Return to a Childhood Classic Playing Rock, Paper, Scissors

Nearly everyone will have played the game Rock, Paper, Scissors at some point in their lives. The simple game has been used to resolve disputes for hundreds of years and is played around the world.

The game actually has its roots in the Chinese Han dynasty (206 BC – 220 AD) and was written about by the Chinese Ming dynasty writer Xie Zhaozhi in c. 1600. The game steadily made its way around the globe and in 1924 it was described in a letter to The Times (in Britain) as a hand game called “zhot”. By the end of the decade, it was a popular game in Britain, and there was a New York Times article in 1932 that explained the rules of the game for the benefit of Americans.

By 1933 the game appeared in Compton’s Pictured Encyclopaedia and was described as a common method of solving disputes between children in its article on Japan.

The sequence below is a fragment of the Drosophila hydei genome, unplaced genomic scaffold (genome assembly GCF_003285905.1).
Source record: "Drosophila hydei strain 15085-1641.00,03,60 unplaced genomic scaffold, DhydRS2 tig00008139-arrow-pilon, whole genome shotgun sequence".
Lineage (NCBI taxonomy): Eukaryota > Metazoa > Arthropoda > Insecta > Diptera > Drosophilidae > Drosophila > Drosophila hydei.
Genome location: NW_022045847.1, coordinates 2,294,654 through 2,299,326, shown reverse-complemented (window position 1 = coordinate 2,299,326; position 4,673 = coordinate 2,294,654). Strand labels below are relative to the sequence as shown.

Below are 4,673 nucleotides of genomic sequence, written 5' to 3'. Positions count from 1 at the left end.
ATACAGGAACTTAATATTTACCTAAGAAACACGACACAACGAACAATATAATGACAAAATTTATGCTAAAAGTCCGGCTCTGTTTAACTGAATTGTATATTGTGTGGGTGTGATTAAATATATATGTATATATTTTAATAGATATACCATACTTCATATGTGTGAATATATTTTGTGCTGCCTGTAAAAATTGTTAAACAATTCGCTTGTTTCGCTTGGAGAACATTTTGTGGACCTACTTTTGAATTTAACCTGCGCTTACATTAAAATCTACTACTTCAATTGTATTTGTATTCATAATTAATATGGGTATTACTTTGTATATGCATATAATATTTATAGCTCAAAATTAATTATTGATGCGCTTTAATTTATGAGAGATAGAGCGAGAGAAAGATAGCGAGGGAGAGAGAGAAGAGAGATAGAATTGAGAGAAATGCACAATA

The game has very simple rules. Players need to simultaneously form one of three shapes with their hands, a rock (a closed fist), paper (a flat hand), or scissors (a fist with the index finger and middle finger extended to form a V).

Rock will crush scissors, paper covers rocks, and scissors can cut paper. Thanks to this, there are only two possible outcomes of the game, a win for a player or a draw.

The arcade game of Rock, Paper, Scissors is played in exactly the same way. First, you need to set your bet and then choose which shape you want to use.  If you win then you win 1.9 times your bet, if you draw your bet is returned and if you lose, then you lose your bet.

You can also bet on a winning streak. To win that bet you have to win 2, 3 or 4 games in a row. If you bet on two consecutive wins then you win 8.7 times your bet, three consecutive wins and you can win 26 times your bet, and four consecutive wins can win you 78 times your bet.

Rock, Paper, Scissors may be a simple game, but it can provide you with hours of fun, so be sure to give it a try.

Log in

Forgot password?

Already registered? Log in


Forgot password?